Amphoteric agents are the most active disinfectants of the group e.g. Tego.

Aldehydes Formaldehyde and Glutaraldehyde are very important disinfectants especially the former, active against bacteria, spores and viruses.

Halogens: Iodine is well known as are the sodium hypochlorite solutions e.g. Chloros

Microbial Resistance To Disinfectants

Some bacteria are naturally more resistant to certain disinfectants than other bacteria. Others can become resistant after exposure to the disinfectant.

In general, non-enveloped viruses such as feline parvovirus and feline calicivirus are more resistant to a range of disinfectants than enveloped viruses such as feline leukemia virus and feline herpes virus.

Disinfection In The Cattery

Particular care must be taken in the choice of a disinfectant for use in a cattery.

Cats have fastidious personal hygiene habits (at least most do!), which will lead them to ingesting disinfectants that are deposited on their paws or fur.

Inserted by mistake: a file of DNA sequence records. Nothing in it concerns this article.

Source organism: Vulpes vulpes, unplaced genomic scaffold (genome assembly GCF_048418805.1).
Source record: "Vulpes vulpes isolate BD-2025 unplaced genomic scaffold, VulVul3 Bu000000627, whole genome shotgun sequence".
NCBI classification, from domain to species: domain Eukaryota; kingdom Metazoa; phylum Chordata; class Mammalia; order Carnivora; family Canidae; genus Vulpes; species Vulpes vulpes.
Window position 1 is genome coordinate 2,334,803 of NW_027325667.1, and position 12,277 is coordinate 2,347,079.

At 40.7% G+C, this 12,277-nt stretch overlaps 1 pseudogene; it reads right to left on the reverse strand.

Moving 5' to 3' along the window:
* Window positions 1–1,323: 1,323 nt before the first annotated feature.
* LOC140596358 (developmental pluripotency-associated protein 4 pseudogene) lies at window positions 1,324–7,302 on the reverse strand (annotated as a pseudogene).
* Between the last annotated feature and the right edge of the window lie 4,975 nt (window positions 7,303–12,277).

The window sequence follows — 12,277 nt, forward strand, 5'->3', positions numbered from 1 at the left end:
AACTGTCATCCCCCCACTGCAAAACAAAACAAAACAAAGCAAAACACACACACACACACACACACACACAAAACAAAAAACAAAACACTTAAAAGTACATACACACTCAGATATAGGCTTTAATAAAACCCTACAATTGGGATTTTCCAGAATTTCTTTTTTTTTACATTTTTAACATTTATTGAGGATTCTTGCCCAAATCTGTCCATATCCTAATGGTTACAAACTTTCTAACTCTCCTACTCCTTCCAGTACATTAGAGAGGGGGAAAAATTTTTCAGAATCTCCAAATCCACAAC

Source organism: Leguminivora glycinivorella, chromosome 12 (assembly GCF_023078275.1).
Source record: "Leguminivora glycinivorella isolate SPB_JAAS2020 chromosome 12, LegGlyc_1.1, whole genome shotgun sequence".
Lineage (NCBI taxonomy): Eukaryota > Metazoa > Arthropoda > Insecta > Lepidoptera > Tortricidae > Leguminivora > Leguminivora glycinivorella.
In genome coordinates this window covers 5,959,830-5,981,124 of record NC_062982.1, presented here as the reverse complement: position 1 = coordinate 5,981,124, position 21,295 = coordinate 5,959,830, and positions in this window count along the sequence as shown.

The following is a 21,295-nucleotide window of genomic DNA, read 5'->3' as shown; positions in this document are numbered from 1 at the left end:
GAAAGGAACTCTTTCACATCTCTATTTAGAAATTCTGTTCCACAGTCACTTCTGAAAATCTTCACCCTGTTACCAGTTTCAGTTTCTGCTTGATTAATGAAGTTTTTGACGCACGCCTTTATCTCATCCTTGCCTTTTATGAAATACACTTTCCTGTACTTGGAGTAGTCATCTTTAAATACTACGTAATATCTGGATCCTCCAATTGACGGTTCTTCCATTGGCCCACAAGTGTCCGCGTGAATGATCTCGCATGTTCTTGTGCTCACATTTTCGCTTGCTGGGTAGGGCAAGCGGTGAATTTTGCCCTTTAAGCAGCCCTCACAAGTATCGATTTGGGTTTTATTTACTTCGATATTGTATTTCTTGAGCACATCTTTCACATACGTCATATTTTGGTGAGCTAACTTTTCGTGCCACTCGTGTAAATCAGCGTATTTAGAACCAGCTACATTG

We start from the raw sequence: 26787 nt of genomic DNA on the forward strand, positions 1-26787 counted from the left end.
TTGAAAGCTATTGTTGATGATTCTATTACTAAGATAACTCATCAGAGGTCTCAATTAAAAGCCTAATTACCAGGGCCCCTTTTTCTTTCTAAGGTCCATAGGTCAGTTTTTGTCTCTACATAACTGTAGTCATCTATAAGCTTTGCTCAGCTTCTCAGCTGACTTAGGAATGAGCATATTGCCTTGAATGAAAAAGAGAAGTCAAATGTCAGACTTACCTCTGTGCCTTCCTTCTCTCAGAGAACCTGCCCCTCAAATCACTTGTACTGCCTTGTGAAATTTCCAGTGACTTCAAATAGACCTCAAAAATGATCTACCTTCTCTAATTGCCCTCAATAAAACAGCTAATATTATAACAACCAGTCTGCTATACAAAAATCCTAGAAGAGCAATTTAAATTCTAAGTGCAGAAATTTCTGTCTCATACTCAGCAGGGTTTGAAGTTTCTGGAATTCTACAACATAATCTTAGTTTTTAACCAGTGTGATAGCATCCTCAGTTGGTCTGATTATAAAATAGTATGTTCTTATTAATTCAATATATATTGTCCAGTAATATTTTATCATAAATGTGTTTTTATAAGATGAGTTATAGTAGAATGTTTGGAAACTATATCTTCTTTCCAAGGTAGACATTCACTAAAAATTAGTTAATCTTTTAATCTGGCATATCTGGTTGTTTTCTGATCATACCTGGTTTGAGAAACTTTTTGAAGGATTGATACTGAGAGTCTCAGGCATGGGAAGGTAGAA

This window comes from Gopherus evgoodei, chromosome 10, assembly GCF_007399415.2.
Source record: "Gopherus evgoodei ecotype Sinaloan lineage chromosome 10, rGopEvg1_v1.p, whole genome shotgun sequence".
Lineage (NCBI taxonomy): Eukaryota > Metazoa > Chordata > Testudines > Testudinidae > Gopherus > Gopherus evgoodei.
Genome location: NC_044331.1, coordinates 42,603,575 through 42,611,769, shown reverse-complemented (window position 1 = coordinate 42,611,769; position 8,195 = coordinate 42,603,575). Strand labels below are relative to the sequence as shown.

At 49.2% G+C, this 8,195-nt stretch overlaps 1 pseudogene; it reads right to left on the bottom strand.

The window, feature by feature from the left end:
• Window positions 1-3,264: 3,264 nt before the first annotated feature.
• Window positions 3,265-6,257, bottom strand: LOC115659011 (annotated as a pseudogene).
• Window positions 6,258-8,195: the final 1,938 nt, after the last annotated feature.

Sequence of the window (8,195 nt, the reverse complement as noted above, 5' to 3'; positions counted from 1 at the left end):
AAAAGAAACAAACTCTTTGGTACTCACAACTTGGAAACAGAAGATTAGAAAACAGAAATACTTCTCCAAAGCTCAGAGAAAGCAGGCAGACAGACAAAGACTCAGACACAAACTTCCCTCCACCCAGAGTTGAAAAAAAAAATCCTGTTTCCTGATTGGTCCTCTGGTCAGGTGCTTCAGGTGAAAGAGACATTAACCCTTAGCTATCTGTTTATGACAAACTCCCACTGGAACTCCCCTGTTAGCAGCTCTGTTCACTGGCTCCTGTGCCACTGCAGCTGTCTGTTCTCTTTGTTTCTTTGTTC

Moreover, cats have low activity of an enzyme called glucuronide transferase in their liver, and so are less able than most mammals to detoxify phenolic compounds.

Thus for cattery use a disinfectant must be of low toxicity and lacking phenolic compounds, yet be effective against a wide range of microorganisms, including the highly resistant fene parvovirus, and effective in the presence of organic material such as faeces.

No single disinfectant compound can fulfil all of these criteria, but five proprietary brands which consist of a mixture of disinfectants are very useful, and can be recommended for use in catteries.

Parvocide (veterinary Health Company) and GPC-8 (Evans Vanodine which are based on glutaraldehyde. Virkon (Antec International) is a mixture with peroxygen compounds while Peratol (Albright and Wilson) contains Hydrogen peroxide. Finally Trigene (The Hygiene Corporation) is a blend of non-ionic quaternary compounds and detergent.

These five products have a low toxicity for cats and are effective at the recommended dilutions, and will kill viruses, bacteria, and fungi.

These five disinfectants are also those recommended by the Governing Council of the Cat Fancy for use at Shows, where disinfection is necessary after handling one cat, and moving on to the next.

If you don’t want to read all the above, just remember:

DON’T be tempted to use a higher strength solution “just to be sure”.

ALWAYS read the label before using disinfectants.

NEVER use phenolic compounds for cats.